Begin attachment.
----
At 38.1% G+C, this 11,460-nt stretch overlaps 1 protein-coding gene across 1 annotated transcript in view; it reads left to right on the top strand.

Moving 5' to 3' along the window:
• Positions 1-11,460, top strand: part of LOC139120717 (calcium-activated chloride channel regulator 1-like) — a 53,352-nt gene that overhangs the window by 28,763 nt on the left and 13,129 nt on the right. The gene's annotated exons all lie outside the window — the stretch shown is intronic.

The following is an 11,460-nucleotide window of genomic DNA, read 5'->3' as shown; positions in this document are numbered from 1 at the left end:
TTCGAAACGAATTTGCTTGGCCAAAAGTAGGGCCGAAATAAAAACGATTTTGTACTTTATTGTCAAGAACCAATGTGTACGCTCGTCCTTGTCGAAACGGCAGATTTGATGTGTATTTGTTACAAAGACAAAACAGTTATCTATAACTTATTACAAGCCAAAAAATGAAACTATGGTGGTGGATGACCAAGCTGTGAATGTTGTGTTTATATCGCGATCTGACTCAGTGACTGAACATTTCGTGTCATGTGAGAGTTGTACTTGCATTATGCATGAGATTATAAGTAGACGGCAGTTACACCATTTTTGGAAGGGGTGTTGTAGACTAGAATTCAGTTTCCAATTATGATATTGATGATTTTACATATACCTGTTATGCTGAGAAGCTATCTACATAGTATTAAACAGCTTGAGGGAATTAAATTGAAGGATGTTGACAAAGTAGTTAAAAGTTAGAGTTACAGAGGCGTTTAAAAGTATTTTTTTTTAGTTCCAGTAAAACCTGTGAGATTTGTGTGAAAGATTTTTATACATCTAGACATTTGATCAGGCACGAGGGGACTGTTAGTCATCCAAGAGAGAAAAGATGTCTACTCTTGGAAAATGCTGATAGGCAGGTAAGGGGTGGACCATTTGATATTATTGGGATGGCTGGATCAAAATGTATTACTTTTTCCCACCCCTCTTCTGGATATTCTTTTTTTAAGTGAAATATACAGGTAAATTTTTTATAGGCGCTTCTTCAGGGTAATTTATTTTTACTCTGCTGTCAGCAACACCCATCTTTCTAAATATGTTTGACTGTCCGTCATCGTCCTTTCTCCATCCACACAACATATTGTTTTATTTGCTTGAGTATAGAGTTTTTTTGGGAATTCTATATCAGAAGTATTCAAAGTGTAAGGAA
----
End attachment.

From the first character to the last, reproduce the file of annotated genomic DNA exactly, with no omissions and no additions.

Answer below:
At 38.1% G+C, this 11,460-nt stretch overlaps 1 protein-coding gene across 1 annotated transcript in view; it reads left to right on the top strand.

Moving 5' to 3' along the window:
• Positions 1-11,460, top strand: part of LOC139120717 (calcium-activated chloride channel regulator 1-like) — a 53,352-nt gene that overhangs the window by 28,763 nt on the left and 13,129 nt on the right. The gene's annotated exons all lie outside the window — the stretch shown is intronic.

The following is an 11,460-nucleotide window of genomic DNA, read 5'->3' as shown; positions in this document are numbered from 1 at the left end:
TTCGAAACGAATTTGCTTGGCCAAAAGTAGGGCCGAAATAAAAACGATTTTGTACTTTATTGTCAAGAACCAATGTGTACGCTCGTCCTTGTCGAAACGGCAGATTTGATGTGTATTTGTTACAAAGACAAAACAGTTATCTATAACTTATTACAAGCCAAAAAATGAAACTATGGTGGTGGATGACCAAGCTGTGAATGTTGTGTTTATATCGCGATCTGACTCAGTGACTGAACATTTCGTGTCATGTGAGAGTTGTACTTGCATTATGCATGAGATTATAAGTAGACGGCAGTTACACCATTTTTGGAAGGGGTGTTGTAGACTAGAATTCAGTTTCCAATTATGATATTGATGATTTTACATATACCTGTTATGCTGAGAAGCTATCTACATAGTATTAAACAGCTTGAGGGAATTAAATTGAAGGATGTTGACAAAGTAGTTAAAAGTTAGAGTTACAGAGGCGTTTAAAAGTATTTTTTTTTAGTTCCAGTAAAACCTGTGAGATTTGTGTGAAAGATTTTTATACATCTAGACATTTGATCAGGCACGAGGGGACTGTTAGTCATCCAAGAGAGAAAAGATGTCTACTCTTGGAAAATGCTGATAGGCAGGTAAGGGGTGGACCATTTGATATTATTGGGATGGCTGGATCAAAATGTATTACTTTTTCCCACCCCTCTTCTGGATATTCTTTTTTTAAGTGAAATATACAGGTAAATTTTTTATAGGCGCTTCTTCAGGGTAATTTATTTTTACTCTGCTGTCAGCAACACCCATCTTTCTAAATATGTTTGACTGTCCGTCATCGTCCTTTCTCCATCCACACAACATATTGTTTTATTTGCTTGAGTATAGAGTTTTTTTGGGAATTCTATATCAGAAGTATTCAAAGTGTAAGGAA